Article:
Arriving on British shores still trailing the whiff of controversy
whipped up by its too-hot-for-America sexual frankness (Don’t get
excited, Americans just aren’t keen on cunnilingus. Even in long
shot.), writer/director Derek Cianfrance’s Blue Valentine is the latest
in a long line of American Indie mumblethons to dig up John Cassavetes
and rattle his dusty bones all over the joint in a vain attempt to rub
the audience’s collective nose in a little human suffering as it charts
the disintegration of a marriage.
Using the death of the family dog as an excuse to pack their adorable
daughter off to Grandpa’s, laidback painter/decorator Dean (Gosling) and driven, hardworking nurse Cindy (Williams)
seize upon the opportunity to slope off to a sleazy motel for a dirty
weekend in a last-ditch attempt to rekindle the dying embers of their
marriage. As the couple implode, bittersweet flashbacks juxtapose the wreckage their marriage has become with the sweetly naïve romanticism of the beginning of their relationship.
The perfect date movie for masochists, Blue Valentine is a slog, the
cinematic equivalent of being repeatedly kicked in the nuts until you
puke blood. Undeniably well-made, the film is sooooooo relentlessly bleak you
just do not care about the modern versions of Gosling and Williams’
characters and their marital woes. Ponderous and obvious, the film
unfolds with the doomy predictability of an EastEnders Christmas
episode. From the start, we know the couple are in trouble even if it
takes Gosling’s Dean three quarters of the film to catch on that his
marriage is essentially over and that he has no say in the matter.
Williams’ flinty Cindy has already decided.
A likable lug with a slight drink problem, Dean’s principal fault in
his wife’s eyes seems to be that he lacks ambition; he’s content being a
devoted husband and father. A driven, ambitious nurse, Cindy’s decided
that she no longer loves him and that he’s surplus to requirements. She
can’t bear to be touched by him, can’t even look at him without her face
betraying a mix of loathing and regret.
writing is on the wall from the first scene; a morning domestic
interlude familiar to many from the trenches of the war between the
sexes. Cindy is harried, resentful of Dean’s ease with their child while
he simply can’t comprehend her attitude. When Dean decides that the
best way to save their marriage is to cash in a gift certificate for a
local sleazy motel it’s one of the most cringingly awful movie
decisions since Robert De Niro took Cybill Shepherd to a porno on their
first date in Taxi Driver. You know they’re doomed. Everything that
comes after is predictably inevitable. And only in a gritty Indie movie
would someone have been given gift vouchers for the local sleazy motel.
When is it appropriate to give someone gift vouchers for the local
sleazy motel? Christmas? Birthday? Wedding Anniversary? Do sleazy motels
even offer gift vouchers in real life or is that just a cliché of
gritty Indie flicks?
But in the words of football commentators the world over, Blue
Valentine is very much a game of two halves. As po-faced, downbeat and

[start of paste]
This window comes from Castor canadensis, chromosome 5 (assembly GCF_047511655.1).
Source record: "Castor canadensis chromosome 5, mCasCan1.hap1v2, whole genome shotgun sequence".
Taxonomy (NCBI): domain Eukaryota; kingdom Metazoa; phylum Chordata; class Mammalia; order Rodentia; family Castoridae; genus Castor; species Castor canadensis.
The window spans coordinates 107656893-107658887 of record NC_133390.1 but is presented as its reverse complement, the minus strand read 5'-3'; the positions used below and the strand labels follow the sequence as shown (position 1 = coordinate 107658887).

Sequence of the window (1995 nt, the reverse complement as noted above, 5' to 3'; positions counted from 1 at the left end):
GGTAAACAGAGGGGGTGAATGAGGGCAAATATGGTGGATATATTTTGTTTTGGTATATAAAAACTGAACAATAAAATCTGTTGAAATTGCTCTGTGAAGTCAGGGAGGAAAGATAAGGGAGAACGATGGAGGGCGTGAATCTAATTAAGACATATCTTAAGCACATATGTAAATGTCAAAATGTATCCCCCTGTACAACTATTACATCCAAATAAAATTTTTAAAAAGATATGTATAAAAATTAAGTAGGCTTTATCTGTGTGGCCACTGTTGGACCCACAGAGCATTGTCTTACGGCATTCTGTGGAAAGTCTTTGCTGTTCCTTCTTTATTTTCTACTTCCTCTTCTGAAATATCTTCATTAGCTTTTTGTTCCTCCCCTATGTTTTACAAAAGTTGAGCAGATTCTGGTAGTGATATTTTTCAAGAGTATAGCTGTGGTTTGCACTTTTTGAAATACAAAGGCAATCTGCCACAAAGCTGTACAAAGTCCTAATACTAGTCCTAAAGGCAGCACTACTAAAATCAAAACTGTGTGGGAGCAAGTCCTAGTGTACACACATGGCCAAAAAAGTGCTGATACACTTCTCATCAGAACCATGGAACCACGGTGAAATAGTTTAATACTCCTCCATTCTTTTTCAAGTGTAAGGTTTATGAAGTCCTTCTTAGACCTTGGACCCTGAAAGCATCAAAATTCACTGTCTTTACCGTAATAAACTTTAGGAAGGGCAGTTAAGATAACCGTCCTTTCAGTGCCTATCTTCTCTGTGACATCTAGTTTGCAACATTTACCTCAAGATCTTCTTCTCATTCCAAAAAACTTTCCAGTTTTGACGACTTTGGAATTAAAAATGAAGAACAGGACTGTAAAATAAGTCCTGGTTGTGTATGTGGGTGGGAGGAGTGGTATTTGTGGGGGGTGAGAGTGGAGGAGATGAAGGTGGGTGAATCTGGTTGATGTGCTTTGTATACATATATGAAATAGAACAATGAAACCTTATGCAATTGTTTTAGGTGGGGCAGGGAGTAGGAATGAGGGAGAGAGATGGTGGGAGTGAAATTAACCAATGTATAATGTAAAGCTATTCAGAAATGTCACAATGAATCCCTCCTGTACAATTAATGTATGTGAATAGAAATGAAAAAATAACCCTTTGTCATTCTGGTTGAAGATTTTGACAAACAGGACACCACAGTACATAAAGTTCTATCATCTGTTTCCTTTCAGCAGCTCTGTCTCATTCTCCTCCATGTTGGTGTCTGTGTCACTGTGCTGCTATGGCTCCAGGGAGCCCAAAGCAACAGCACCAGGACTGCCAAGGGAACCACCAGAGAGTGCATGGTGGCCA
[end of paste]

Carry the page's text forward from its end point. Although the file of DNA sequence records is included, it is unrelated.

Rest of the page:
obvious as the scenes of marital strife set in the present are, the
flashback scenes where the couple separately remember how they met and
fell in love are wonderful with a loose, freewheeling spirit and easy charm that seduces you.
If the present day scenes are very much dominated and driven by
William’s disappointed Cindy, the flashbacks belong to Gosling’s Dale
and are shot through with optimism and a wistful romanticism. His
pursuit of the reluctant Cindy after a chance encounter in an old folks
home, wooing her with some impromptu ukulele playing, is sweetly
romantic and these scenes have a loose, improvised feel in sharp
contrast to the more heavy-handed present day scenes. While a rather
portentous conversation about the fickle nature of women that Dale has
with a co-worker overtly signposts the trouble that lies ahead, these
scenes are easily the most interesting and surprising of the film as the
pair’s quirky courtship morphs into a realistic love.
However, how much you invest in the characters and sympathise with
them will, inevitably, depend on (a) whether you possess a penis and (b)
just how much of a cowbag bitch from Hell you think Williams’ Cindy is.
Possibly the best young actress of her generation, Williams is far better than the film deserves, taking a thumbnail sketch of a character and investing herself in it. Much as she did in Scorsese’s tedious Shutter Island.
The chemistry between her and Gosling is electric, the two actors
having worked hard to create a believable intimacy but while Cianfrance’s script gives Gosling the room to turn in a charismatic performance
of wounded sensitivity and easy charm, cementing his status as a
leading man, Williams is ill-served by a script where her character is
an underwritten schizophrenic cipher required to fluctuate between kooky
romantic, studious good girl, hump-the-furniture horny sex kitten and
cold-hearted bitch. It’s almost as if Cianfrance lost interest in her
character and just thought “Well, she’s a woman and you know what
they’re like”. We see Cindy through Dean’s eyes and, as is obvious in
the film, Dean really doesn’t know his wife. And you can’t help but
think that Cianfrance really doesn’t know her either.
While the performances are fantastic and there are some
heartbreaking, beautiful moments, Blue Valentine’s ponderous pace and
the shallowness of the script ultimately reduce the film to a
melodramatic soap opera. With added mumbling.